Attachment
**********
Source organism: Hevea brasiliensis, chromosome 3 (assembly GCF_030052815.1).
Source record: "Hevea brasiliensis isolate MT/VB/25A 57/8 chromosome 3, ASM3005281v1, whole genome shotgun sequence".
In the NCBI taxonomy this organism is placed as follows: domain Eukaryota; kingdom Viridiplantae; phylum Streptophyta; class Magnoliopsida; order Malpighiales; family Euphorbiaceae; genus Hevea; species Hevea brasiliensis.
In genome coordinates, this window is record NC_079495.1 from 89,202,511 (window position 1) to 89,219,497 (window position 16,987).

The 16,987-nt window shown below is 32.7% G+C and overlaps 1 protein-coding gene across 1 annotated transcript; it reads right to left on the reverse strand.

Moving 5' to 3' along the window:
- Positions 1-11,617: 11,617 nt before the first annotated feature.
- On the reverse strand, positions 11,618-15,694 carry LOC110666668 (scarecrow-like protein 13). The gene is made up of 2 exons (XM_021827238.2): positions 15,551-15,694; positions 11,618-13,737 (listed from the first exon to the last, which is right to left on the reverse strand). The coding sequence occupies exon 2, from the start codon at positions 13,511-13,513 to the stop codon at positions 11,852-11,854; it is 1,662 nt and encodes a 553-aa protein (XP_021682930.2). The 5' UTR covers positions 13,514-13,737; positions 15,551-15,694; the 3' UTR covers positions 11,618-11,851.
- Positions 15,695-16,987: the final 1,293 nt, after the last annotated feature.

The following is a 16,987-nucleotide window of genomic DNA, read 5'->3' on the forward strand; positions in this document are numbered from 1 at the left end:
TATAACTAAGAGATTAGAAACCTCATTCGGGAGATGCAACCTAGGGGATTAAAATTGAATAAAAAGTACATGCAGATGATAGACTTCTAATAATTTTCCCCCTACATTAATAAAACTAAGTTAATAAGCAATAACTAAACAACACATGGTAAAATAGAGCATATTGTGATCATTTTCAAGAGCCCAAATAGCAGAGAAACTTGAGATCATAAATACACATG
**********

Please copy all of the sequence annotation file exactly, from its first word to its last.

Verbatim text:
Source organism: Hevea brasiliensis, chromosome 3 (assembly GCF_030052815.1).
Source record: "Hevea brasiliensis isolate MT/VB/25A 57/8 chromosome 3, ASM3005281v1, whole genome shotgun sequence".
In the NCBI taxonomy this organism is placed as follows: domain Eukaryota; kingdom Viridiplantae; phylum Streptophyta; class Magnoliopsida; order Malpighiales; family Euphorbiaceae; genus Hevea; species Hevea brasiliensis.
In genome coordinates, this window is record NC_079495.1 from 89,202,511 (window position 1) to 89,219,497 (window position 16,987).

The 16,987-nt window shown below is 32.7% G+C and overlaps 1 protein-coding gene across 1 annotated transcript; it reads right to left on the reverse strand.

Moving 5' to 3' along the window:
- Positions 1-11,617: 11,617 nt before the first annotated feature.
- On the reverse strand, positions 11,618-15,694 carry LOC110666668 (scarecrow-like protein 13). The gene is made up of 2 exons (XM_021827238.2): positions 15,551-15,694; positions 11,618-13,737 (listed from the first exon to the last, which is right to left on the reverse strand). The coding sequence occupies exon 2, from the start codon at positions 13,511-13,513 to the stop codon at positions 11,852-11,854; it is 1,662 nt and encodes a 553-aa protein (XP_021682930.2). The 5' UTR covers positions 13,514-13,737; positions 15,551-15,694; the 3' UTR covers positions 11,618-11,851.
- Positions 15,695-16,987: the final 1,293 nt, after the last annotated feature.

The following is a 16,987-nucleotide window of genomic DNA, read 5'->3' on the forward strand; positions in this document are numbered from 1 at the left end:
TATAACTAAGAGATTAGAAACCTCATTCGGGAGATGCAACCTAGGGGATTAAAATTGAATAAAAAGTACATGCAGATGATAGACTTCTAATAATTTTCCCCCTACATTAATAAAACTAAGTTAATAAGCAATAACTAAACAACACATGGTAAAATAGAGCATATTGTGATCATTTTCAAGAGCCCAAATAGCAGAGAAACTTGAGATCATAAATACACATG